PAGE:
Andrew Radde-Gallwitz deposited The Cappadocians (Draft for Oxford Handbook of Apophatic Theology) in the group Ancient Philosophy on Humanities Commons 1 year, 7 months ago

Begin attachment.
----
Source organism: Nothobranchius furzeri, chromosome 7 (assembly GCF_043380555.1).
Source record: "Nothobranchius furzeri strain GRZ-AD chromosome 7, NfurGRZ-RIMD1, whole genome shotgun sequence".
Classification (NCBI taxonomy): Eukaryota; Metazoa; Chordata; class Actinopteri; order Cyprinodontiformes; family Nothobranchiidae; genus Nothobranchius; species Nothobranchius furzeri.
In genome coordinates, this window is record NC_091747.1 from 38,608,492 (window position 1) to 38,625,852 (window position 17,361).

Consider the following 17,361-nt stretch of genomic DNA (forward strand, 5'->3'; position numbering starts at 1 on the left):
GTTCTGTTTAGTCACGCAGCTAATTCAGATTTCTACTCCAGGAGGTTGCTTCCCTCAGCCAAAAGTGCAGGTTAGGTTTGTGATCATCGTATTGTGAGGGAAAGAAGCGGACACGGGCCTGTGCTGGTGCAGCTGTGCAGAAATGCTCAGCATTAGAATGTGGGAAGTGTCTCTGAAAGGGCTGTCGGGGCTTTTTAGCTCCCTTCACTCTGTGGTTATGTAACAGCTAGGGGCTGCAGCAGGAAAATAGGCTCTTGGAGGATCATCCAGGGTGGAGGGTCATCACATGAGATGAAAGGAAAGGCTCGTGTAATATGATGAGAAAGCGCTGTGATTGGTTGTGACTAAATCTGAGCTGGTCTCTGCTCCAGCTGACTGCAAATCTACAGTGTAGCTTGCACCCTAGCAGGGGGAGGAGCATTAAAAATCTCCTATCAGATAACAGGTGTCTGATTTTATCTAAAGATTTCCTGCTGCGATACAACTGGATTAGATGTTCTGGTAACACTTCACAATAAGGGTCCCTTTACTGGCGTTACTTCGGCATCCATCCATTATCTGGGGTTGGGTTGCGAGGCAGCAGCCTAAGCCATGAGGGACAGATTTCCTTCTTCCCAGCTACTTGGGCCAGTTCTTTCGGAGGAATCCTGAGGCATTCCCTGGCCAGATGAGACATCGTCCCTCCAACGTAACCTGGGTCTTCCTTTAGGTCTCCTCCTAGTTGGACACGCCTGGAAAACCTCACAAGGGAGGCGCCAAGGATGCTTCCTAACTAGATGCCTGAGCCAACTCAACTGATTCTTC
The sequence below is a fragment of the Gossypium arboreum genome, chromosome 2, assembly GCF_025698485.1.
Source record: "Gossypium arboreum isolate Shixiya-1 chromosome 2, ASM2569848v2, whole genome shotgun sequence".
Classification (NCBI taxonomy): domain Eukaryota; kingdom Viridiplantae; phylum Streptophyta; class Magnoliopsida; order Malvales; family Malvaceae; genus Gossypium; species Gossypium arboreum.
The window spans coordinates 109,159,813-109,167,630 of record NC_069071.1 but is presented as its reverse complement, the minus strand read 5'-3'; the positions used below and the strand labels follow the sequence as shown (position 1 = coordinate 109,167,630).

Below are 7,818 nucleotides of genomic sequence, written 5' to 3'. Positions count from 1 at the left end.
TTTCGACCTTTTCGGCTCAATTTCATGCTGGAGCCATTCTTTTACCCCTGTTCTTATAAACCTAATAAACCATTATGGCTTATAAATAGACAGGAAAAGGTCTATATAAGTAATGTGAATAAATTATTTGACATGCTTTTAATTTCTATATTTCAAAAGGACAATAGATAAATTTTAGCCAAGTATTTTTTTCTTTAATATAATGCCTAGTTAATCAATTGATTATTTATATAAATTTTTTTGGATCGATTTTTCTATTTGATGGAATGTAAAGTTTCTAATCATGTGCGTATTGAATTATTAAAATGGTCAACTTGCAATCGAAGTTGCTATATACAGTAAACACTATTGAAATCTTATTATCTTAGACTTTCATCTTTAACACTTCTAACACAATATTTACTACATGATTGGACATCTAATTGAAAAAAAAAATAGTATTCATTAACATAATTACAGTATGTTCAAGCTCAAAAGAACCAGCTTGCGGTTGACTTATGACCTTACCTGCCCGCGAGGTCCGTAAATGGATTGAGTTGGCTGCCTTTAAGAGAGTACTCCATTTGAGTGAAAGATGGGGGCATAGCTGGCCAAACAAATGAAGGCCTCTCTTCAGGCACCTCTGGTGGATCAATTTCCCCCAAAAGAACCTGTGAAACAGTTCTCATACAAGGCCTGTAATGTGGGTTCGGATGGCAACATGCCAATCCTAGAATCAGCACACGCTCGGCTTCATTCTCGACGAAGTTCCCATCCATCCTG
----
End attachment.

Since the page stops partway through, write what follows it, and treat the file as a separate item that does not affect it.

[This draft is for the Oxford Handbook of Apophatic Theology.] This chapter identifies an apophatic theology common to the three Cappadocian Fathers—Basil of Caesarea, Gregory of Nazianzus, and Gregory of Nyssa. The central theme of their apophatic theology is the incomprehensibility of God. God, they argue, is known under multiple concepts and names. The distinction, common in Stoic and post-Hellenistic philosophy, between conceptualization and comprehension underlies their theological epistemology. It is shown, moreover, that they endorsed a threefold scheme of concept formation for God common in Platonism: (1) the way of negation; (2) the way of analogy; (3) the way of ascent. They argue that the resulting notion of God is ‘dim’ and ‘trifling’. Even biblical saints who were granted direct revelation did not achieve full comprehension. This apophatic theology was developed to counter the theological epistemology of Eunomius of Cyzicus.